And in that time out was there ever a point where you thought about packing it all in?


… By that point I had already told myself that being a boxer is what I was going to do and I’m the sort of person that once I say something, I’m doing it and I’m doing it with every bit of ambition.

I’ve got a little bit of, like, OCD so when I’m doing something or I tell myself I’m going to do it then I do it properly. I can’t cut corners or anything like that, I can’t cheat, I have to do it so I’m fully committed and accomplished.

I’ve seen you say before that you want to win the British belt, is that still the immediate target?

Yeah, of course, I’d be sitting here lying if I said I didn’t want to win a world title but I’m realistic with my ambitions – the world title is the crème de la crème – and I’ll get there in time but I want to prove myself at British level first.

There’s some amazing domestic fights out there, Darren Tetely is only one of the options and you probably could have put the British title on that…

… or the English seeing as that was vacant…

And obviously there’s other class domestic fighters which will produce incredible fights so that’s what I’ll chase first of all, take it step by step, keep working hard and hopefully the dream of becoming world champion will come true.

In the last three and a half years, then, what is the most important thing that you have learnt about boxing and about yourself?

That I can overcome anything, mentally. I have the strongest mental power anyone has ever seen – and that’s according to over people. If I’m doing something, if I say I’m doing something then I don’t care how I’m getting there but I WILL get there. Any situation possible, I will do it.

Obviously as a boxer you need to be good but how important is it to be mentally strong, too?

Of course because at some point in every boxers career you will get hurt. You will get caught with a shot, whether it’s to the head, to the body, whether it’s a cut. You will get hurt but you can’t give up and we’ve seen many boxers, over the years, spew it and just pack it in.

I could name you 10 boxers who have done it in the last year – I’m not going to because I don’t want to slag anyone off – but I will never quit.

I will never, never, ever, ever quit.

Obviously you’re signed to Frank Warren, how big is it for you to be able to fight on TV shows?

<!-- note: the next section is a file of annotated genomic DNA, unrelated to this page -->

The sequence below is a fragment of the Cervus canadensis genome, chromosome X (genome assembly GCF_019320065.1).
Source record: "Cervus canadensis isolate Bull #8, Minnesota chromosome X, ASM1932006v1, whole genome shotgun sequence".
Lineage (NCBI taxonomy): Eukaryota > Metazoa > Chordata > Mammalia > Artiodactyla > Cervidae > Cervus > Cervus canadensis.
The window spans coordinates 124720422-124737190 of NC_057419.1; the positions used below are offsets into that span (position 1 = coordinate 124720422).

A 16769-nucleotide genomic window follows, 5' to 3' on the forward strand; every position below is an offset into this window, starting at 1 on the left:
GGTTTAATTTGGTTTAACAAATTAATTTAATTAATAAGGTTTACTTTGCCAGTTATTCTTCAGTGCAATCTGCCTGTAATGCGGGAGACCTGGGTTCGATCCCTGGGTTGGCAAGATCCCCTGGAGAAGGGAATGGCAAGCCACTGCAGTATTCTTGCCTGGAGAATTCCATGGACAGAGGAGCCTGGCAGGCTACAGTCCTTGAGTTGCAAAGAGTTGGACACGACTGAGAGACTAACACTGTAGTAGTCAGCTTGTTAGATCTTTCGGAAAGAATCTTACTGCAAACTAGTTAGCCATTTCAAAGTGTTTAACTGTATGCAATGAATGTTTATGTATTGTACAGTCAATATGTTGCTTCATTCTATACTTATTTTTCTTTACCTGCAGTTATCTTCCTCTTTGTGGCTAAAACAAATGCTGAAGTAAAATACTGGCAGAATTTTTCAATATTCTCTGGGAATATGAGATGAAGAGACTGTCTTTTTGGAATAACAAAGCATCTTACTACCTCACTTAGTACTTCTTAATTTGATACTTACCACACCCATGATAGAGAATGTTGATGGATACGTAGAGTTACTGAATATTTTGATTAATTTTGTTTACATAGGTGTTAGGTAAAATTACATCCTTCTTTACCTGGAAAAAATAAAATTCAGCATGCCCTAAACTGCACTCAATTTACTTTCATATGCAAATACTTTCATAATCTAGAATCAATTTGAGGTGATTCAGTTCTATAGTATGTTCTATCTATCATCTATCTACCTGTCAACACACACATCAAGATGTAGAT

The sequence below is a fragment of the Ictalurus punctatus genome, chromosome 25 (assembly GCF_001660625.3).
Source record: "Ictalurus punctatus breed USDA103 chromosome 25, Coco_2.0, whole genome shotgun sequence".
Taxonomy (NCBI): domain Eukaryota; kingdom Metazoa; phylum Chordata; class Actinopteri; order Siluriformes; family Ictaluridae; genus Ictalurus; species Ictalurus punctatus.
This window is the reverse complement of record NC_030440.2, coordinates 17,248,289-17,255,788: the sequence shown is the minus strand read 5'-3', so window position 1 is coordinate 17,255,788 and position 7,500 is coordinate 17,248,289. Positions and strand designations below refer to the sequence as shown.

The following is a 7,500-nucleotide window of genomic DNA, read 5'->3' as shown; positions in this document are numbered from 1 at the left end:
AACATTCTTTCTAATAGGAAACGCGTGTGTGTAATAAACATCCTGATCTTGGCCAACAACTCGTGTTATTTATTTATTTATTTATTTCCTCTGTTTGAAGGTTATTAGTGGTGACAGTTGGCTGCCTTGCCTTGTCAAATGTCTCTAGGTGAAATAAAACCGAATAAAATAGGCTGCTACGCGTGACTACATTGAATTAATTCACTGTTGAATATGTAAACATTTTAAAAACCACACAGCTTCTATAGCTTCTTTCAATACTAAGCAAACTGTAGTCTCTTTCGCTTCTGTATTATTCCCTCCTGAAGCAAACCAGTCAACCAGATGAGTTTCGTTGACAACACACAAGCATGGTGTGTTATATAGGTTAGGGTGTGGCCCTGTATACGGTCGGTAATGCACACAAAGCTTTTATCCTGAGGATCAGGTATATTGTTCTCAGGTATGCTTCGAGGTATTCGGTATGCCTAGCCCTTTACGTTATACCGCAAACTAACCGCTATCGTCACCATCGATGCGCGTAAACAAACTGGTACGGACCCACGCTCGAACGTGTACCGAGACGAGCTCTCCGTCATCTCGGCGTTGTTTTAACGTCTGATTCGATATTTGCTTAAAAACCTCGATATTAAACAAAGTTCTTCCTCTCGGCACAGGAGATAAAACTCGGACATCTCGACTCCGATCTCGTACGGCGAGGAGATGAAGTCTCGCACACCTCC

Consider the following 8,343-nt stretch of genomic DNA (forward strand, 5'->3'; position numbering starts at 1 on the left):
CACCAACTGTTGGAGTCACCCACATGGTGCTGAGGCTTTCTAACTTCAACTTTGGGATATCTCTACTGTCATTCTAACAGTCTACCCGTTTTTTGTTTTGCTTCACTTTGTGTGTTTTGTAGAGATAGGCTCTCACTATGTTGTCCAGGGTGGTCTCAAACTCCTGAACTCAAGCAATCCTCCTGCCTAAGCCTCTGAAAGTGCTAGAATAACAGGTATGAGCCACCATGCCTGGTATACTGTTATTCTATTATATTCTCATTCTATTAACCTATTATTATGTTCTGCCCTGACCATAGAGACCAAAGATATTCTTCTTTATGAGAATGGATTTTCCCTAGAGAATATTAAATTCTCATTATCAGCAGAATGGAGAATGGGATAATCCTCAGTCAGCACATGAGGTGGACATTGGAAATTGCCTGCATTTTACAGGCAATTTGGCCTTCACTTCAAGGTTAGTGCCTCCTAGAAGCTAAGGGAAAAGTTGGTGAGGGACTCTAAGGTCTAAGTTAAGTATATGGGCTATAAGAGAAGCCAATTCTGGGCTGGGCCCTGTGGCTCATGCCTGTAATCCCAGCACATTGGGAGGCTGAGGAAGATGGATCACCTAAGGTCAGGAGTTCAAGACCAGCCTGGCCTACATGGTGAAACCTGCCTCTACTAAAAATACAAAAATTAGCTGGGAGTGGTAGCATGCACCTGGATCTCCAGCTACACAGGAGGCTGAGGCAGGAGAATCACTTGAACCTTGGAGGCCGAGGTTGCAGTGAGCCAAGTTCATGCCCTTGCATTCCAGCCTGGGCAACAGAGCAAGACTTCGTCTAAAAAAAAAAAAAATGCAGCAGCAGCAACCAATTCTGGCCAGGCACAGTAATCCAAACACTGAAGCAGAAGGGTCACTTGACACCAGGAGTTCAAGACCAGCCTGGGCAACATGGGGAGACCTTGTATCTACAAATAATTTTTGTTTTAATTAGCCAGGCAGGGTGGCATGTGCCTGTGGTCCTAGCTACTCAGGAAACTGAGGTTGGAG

Well I always do well on ticket sales – 200, 300 people always coming and that’s really good for me because it means vocal support and obviously boxing is about putting bums on seats and before the Tetley fight not many people had seen me, or knew about me, unless, of course, they had been to one of my shows but all them people who had gone to see me in a fight would message me saying how impressed they were and after this fight I’ve probably had about 2,000 people say on Twitter and everything that they enjoy my style and can’t wait to see me box again.

For me that’s humbling because that’s my goal, I want people to see me fight and think “wow, this guy can fight”. How people feel when they watched Miguel Cotto, inside fighters who get to work and always keep watching.

From a style point of view it is everything that fans want, does a set style add extra pressure?

I just go out and do my thing and if anything I perform even better under pressure because it adds the extra edge to me.

Looking at the 12-18 months, what can we expect? We looking at titles, building the profile?

Either, or. I’ve got no set plan, I’ll just take down what’s in front of me. If I got offered the British title I’d take it, if I got offered the Tetley rematch I’d take it. There isn’t anyone I wouldn’t fight, I’m not here to avoid people, I want to test myself and show everyone how good I am.

When people here my name I want them to say, “yes, he’s a guy to watch”.

If Terrence Crawford rang you up later today and offered the fight, would you take it?

If the money was right, yes. If the money was right.

Click to comment

Leave a Reply

Your email address will not be published. Required fields are marked *

You May Also Like

Featured 2

By: Sean Crose Ryan Garcia, who stunned the world last month by generally beating up lightweight kingpin Devin Haney in a career defining victory...

Featured 2

By: Sean Crose ESPN is reporting that former welterweight titlist Errol Spence is returning to the ring this coming October to face Sebastian Fundora...

Featured 2

By: Sean Crose The two men had met before. Back in 2022, Jack Catterall and Josh Taylor met in Scotland and fought a close,...

Featured 2

By: Sean Crose Just weeks away from his scheduled July 20th fight with Jake Paul, Mike Tyson suffered a medical emergency while on a...